The 19th-century mental health reformer Dorothea Dix believed in the therapeutic power of nature. When she succeeded in getting the state legislature to approve building a new mental hospital on a hill overlooking Raleigh, she sought a building that would “engage the land.”
In 1851, a legislative commission selected a site just west of the city it described as having “a commanding view of the city and is believed to be perfectly healthy. The grounds are beautifully undulating and susceptible of improvement.” The resulting building designed by New York architect Alexander Jackson Davis was a graceful structure with a tall, central pavilion affixed with two residential wings set atop a hill renamed Dix Hill.
The design offered a serene setting, though a fire and clunky additions eventually obscured Dix’s vision of a haven in harmony with its natural surroundings. Now, a century and a half after the 1856 opening of the Dix Hill Asylum, a new effort is underway to see how the land and its structures can again soothe the spirit. This time the focus is on the Raleigh city park that will occupy about 300 acres of the grounds of the now-closed mental hospital.
That conceptional effort got underway in earnest Thursday night at the James B. Hunt Jr. Library on N.C. State’s Centennial Campus. More than 400 people turned out to hear planners outline themes and aspects of the new park’s design. A meeting earlier in the day at the Raleigh Municipal Building drew 200 people.
The strong public interest reflects the land’s grand potential. It’s a rare chance to shape hundreds of acres for public recreational uses near the city’s rapidly growing downtown. But the city and the park’s planners must win wide support for the shape and character of the park without succumbing to a design by committee. That could squander an exciting opportunity and produce a bland plan.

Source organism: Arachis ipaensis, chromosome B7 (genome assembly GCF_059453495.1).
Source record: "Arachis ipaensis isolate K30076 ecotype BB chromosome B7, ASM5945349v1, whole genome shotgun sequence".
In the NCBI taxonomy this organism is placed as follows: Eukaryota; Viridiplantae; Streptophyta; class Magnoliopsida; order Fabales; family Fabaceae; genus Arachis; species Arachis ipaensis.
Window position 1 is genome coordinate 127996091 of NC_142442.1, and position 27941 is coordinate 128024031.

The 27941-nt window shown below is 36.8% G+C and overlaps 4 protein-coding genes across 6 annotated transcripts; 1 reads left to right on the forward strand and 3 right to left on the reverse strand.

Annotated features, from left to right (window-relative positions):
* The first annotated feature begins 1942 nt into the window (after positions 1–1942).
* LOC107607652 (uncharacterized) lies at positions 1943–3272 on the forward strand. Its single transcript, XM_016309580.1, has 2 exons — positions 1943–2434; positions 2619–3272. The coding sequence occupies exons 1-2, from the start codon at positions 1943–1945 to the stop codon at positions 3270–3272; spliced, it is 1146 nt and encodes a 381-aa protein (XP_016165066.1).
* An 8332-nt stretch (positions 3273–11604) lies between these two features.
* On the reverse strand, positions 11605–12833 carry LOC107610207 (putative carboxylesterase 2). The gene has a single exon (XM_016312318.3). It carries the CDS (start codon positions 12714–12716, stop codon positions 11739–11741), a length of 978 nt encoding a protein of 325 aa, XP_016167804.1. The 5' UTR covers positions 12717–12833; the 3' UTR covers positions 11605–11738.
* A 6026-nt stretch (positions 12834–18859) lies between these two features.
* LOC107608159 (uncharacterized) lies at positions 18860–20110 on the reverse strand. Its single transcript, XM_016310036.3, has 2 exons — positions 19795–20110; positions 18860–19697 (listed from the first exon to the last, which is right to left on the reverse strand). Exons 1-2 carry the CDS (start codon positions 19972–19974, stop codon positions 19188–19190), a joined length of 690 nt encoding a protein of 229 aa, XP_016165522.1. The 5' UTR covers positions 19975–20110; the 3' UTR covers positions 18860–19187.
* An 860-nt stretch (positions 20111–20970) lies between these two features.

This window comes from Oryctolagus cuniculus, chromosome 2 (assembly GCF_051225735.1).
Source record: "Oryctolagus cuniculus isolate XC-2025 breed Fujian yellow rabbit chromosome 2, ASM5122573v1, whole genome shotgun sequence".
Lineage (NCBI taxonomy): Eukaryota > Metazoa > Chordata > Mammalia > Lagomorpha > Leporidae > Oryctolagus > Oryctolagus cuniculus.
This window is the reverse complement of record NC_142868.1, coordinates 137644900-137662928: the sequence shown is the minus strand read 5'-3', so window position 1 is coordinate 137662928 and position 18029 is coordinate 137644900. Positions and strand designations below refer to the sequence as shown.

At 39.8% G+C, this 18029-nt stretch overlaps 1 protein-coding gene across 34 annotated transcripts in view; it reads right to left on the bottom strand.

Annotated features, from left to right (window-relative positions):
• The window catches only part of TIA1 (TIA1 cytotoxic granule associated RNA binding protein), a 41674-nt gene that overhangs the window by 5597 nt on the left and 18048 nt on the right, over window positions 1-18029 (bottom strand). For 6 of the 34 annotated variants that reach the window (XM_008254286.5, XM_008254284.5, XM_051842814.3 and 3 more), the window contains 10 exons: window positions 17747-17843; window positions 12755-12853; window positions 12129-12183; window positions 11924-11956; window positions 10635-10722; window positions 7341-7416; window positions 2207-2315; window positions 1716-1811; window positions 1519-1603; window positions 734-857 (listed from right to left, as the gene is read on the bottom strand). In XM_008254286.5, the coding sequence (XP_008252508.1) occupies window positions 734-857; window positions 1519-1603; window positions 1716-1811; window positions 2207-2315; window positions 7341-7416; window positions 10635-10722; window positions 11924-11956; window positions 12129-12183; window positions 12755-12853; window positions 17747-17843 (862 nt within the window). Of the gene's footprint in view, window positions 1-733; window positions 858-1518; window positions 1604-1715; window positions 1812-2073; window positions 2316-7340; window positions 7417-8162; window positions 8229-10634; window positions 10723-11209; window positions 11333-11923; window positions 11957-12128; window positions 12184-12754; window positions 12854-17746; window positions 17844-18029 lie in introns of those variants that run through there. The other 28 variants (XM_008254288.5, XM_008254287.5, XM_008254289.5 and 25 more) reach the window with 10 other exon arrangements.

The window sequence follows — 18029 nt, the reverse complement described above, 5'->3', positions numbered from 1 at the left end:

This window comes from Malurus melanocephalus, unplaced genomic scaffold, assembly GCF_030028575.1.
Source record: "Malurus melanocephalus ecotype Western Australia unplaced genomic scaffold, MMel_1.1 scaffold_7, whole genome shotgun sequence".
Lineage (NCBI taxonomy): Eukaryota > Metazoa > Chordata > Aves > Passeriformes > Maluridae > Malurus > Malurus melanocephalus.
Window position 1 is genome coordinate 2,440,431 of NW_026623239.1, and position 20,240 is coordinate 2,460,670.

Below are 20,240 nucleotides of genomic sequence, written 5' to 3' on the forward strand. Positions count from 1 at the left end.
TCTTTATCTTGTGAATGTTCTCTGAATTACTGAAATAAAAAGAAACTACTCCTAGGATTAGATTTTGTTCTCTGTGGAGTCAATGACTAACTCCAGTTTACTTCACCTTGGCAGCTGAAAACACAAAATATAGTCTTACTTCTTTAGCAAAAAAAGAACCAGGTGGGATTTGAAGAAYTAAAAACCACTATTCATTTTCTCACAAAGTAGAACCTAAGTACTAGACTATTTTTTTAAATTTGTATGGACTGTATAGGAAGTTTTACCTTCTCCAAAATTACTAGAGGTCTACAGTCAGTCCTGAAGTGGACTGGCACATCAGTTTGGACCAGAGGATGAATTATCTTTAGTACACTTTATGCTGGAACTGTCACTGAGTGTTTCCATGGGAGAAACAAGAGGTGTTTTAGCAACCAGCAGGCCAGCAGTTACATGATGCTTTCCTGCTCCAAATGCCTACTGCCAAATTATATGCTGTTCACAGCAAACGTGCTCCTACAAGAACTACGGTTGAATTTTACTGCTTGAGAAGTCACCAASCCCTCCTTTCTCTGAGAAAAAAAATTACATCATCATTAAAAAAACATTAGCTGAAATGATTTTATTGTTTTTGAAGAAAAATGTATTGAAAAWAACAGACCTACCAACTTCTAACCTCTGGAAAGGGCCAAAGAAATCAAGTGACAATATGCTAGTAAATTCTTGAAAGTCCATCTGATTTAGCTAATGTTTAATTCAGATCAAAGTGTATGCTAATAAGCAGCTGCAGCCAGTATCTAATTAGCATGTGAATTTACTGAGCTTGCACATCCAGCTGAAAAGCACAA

Mayor Nancy McFarlane said the city hopes to create a park that reflects the city’s character, but also adds an impressive new dimension to city life. The City Council started by picking a planning group that has shown imagination and sensitivity to the public’s ideas. The choice was Michael Van Valkenburgh Associates of Brooklyn, N.Y., a firm that recently designed the Brooklyn Bridge Park.
McFarlane said the city considered excellent proposals from several planners, but the Brooklyn firm had the best approach to the public side of the process. “They were about getting everybody engaged in what it is going to be. Some of the others were great designers, but they wanted to design it and then sell (the design). We wanted to be collaborative.”
That group thinking began Thursday as Matthew Urbanski, a principal of the planning firm, stood before a movie screen in a packed auditorium and reviewed ideas and options for the property that the city purchased for $52 million from the state in 2015. He started his talk about what will be Raleigh’s Central Park by reviewing the actual Central Park in Manhattan. He noted that New York’s signature park has added features and buildings over the years. He said that’s an important consideration as Raleigh plans Dix Park.
“You don’t have to do it all at once,” he said. But, he added, you do have to begin together. Given the challenges of the property, he said, “We want many solutions from many directions.” After Urbanski’s review, the audience went upstairs to view a model of the Dix property and submit ideas about what they wanted in the park.
Urbanski said afterward, “We’ve designed parks. We know how to do it. But every time you do a park it’s for a specific place and a specific population. We want to fill in what the main goals are for the people who are going to be using the park.”
Some major issues are already clear. Planners want to connect Dix Park to Pullen Park, which sits just northwest of the park across Western Boulevard’s four lanes. One idea they’re considering is creating a broad, grassy “land bridge” over the road that would create a continuous flow of parkland. Planners are mulling how the adjoining state Farmer’s Market might be part of the park experience. There is also a question of how to create a flat, bike- and pedestrian-friendly loop that would connect the park’s hilly terrain. Trestle-bridges over low-lying areas are one idea for flattening the loop.
Along with wooded and open spaces, there are buildings to consider. Dorothea Dix’s original asylum grew eventually to more than 85 buildings, some still occupied by the state Department of Health and Human Services. Planners will have to decide which buildings to remove and which might be converted for civic and recreational uses.
Creating a popular and distinctive park while restoring the campus to a natural space will take a lot of thinking, consulting and listening, but Raleigh is off to a good start.
Barnett: 919-829-4512, firstname.lastname@example.org